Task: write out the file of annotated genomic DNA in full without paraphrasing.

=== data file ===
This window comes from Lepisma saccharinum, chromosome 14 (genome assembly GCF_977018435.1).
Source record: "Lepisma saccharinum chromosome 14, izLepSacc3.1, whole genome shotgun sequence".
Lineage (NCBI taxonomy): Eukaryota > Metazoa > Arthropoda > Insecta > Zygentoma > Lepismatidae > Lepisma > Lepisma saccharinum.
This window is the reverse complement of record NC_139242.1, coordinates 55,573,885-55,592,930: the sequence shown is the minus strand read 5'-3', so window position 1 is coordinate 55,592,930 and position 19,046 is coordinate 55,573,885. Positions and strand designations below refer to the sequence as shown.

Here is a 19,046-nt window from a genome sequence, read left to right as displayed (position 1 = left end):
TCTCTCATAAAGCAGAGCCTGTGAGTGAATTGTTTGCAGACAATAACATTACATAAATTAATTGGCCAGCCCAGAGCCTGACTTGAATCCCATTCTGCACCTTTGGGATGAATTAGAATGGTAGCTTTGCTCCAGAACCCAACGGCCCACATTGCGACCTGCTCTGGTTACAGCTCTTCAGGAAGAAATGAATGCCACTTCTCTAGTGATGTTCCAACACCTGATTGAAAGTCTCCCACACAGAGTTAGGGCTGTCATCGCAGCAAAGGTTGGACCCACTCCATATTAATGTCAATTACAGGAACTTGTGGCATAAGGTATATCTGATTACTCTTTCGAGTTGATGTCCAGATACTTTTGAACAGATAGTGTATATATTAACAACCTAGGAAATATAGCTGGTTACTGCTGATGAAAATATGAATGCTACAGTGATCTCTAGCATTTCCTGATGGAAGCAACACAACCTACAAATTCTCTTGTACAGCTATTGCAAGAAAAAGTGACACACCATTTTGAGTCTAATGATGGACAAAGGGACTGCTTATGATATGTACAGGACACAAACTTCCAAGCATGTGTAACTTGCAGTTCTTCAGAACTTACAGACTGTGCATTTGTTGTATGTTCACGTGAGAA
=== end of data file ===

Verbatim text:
This window comes from Lepisma saccharinum, chromosome 14 (genome assembly GCF_977018435.1).
Source record: "Lepisma saccharinum chromosome 14, izLepSacc3.1, whole genome shotgun sequence".
Lineage (NCBI taxonomy): Eukaryota > Metazoa > Arthropoda > Insecta > Zygentoma > Lepismatidae > Lepisma > Lepisma saccharinum.
This window is the reverse complement of record NC_139242.1, coordinates 55,573,885-55,592,930: the sequence shown is the minus strand read 5'-3', so window position 1 is coordinate 55,592,930 and position 19,046 is coordinate 55,573,885. Positions and strand designations below refer to the sequence as shown.

Here is a 19,046-nt window from a genome sequence, read left to right as displayed (position 1 = left end):
TCTCTCATAAAGCAGAGCCTGTGAGTGAATTGTTTGCAGACAATAACATTACATAAATTAATTGGCCAGCCCAGAGCCTGACTTGAATCCCATTCTGCACCTTTGGGATGAATTAGAATGGTAGCTTTGCTCCAGAACCCAACGGCCCACATTGCGACCTGCTCTGGTTACAGCTCTTCAGGAAGAAATGAATGCCACTTCTCTAGTGATGTTCCAACACCTGATTGAAAGTCTCCCACACAGAGTTAGGGCTGTCATCGCAGCAAAGGTTGGACCCACTCCATATTAATGTCAATTACAGGAACTTGTGGCATAAGGTATATCTGATTACTCTTTCGAGTTGATGTCCAGATACTTTTGAACAGATAGTGTATATATTAACAACCTAGGAAATATAGCTGGTTACTGCTGATGAAAATATGAATGCTACAGTGATCTCTAGCATTTCCTGATGGAAGCAACACAACCTACAAATTCTCTTGTACAGCTATTGCAAGAAAAAGTGACACACCATTTTGAGTCTAATGATGGACAAAGGGACTGCTTATGATATGTACAGGACACAAACTTCCAAGCATGTGTAACTTGCAGTTCTTCAGAACTTACAGACTGTGCATTTGTTGTATGTTCACGTGAGAA